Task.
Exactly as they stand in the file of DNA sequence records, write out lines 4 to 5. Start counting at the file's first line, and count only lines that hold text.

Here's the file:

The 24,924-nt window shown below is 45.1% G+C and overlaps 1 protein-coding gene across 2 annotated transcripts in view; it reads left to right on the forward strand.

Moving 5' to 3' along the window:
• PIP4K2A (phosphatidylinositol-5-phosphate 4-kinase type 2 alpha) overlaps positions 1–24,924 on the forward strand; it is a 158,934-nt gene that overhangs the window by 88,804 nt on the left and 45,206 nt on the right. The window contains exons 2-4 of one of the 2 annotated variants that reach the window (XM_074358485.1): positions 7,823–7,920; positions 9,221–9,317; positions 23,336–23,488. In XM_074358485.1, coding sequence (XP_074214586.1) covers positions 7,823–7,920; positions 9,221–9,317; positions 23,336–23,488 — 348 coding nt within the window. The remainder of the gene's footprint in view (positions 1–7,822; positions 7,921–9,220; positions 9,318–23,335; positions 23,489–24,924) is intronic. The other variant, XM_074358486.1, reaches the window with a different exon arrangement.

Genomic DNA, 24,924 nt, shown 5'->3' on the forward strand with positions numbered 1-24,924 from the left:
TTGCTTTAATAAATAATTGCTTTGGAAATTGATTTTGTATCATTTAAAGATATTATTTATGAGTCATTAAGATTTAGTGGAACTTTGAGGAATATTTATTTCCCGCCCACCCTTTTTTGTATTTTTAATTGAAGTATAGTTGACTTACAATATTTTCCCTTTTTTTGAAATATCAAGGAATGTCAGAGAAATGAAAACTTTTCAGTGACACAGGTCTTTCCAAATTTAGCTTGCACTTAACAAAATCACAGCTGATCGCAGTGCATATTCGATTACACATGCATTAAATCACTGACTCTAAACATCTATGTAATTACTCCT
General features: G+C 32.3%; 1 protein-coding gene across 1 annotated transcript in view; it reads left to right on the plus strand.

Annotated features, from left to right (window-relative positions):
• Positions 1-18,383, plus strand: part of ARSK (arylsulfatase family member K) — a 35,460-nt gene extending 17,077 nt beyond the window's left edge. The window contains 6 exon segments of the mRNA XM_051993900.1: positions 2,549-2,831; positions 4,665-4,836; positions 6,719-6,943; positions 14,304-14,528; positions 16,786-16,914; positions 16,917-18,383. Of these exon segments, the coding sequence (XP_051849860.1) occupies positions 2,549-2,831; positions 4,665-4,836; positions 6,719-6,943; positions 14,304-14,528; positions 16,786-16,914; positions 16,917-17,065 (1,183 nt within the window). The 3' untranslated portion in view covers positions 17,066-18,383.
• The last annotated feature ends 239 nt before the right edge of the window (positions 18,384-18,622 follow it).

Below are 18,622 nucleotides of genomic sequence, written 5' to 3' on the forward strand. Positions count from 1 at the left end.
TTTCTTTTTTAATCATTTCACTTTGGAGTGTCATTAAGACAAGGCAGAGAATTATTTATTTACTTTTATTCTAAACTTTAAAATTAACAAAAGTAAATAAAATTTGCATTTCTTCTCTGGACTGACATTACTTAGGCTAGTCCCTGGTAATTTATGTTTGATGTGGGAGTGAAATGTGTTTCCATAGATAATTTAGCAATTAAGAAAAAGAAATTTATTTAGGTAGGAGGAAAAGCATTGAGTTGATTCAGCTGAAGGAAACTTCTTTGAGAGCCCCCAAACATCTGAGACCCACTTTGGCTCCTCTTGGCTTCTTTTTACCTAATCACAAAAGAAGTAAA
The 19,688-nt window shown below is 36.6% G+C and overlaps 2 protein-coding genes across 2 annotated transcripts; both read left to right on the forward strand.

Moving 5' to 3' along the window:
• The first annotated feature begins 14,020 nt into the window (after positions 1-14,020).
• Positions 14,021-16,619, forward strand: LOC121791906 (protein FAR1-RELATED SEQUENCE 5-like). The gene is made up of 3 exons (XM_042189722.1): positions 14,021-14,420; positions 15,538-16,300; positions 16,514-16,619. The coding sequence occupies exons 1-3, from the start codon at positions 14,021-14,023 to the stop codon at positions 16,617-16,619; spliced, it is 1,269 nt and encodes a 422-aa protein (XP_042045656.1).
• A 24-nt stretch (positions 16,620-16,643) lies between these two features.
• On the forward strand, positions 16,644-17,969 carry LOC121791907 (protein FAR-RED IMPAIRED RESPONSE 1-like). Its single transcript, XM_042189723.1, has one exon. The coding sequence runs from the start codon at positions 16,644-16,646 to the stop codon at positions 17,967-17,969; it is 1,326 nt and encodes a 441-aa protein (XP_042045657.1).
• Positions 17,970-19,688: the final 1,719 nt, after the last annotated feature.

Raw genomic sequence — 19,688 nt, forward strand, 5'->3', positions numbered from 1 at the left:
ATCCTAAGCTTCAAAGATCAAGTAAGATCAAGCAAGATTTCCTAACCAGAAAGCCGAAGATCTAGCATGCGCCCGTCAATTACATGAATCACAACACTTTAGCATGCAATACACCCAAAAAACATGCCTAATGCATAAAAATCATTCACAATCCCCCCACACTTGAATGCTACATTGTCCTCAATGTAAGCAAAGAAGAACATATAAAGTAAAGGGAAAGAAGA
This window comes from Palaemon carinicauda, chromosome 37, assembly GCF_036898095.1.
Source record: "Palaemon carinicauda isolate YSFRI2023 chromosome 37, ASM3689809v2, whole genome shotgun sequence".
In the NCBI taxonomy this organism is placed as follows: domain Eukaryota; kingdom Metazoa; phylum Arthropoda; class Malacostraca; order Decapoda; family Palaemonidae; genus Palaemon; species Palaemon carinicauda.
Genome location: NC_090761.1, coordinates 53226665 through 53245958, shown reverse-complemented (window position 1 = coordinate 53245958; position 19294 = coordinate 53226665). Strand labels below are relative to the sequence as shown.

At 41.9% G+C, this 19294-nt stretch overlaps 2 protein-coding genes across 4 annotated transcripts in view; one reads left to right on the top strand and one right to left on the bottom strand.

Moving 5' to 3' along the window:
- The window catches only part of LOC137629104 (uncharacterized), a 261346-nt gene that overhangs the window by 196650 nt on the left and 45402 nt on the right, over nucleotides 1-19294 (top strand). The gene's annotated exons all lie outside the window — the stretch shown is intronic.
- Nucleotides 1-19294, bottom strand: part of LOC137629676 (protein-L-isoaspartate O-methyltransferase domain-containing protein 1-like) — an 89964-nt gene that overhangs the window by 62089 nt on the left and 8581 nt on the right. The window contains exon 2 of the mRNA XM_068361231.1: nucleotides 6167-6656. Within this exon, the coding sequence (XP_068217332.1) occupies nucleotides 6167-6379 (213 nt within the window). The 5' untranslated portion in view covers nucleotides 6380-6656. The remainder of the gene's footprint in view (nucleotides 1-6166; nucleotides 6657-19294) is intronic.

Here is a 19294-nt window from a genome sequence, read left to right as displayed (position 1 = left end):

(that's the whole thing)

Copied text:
Genomic DNA, 24,924 nt, shown 5'->3' on the forward strand with positions numbered 1-24,924 from the left:
TTGCTTTAATAAATAATTGCTTTGGAAATTGATTTTGTATCATTTAAAGATATTATTTATGAGTCATTAAGATTTAGTGGAACTTTGAGGAATATTTATTTCCCGCCCACCCTTTTTTGTATTTTTAATTGAAGTATAGTTGACTTACAATATTTTCCCTTTTTTTGAAATATCAAGGAATGTCAGAGAAATGAAAACTTTTCAGTGACACAGGTCTTTCCAAATTTAGCTTGCACTTAACAAAATCACAGCTGATCGCAGTGCATATTCGATTACACATGCATTAAATCACTGACTCTAAACATCTATGTAATTACTCCT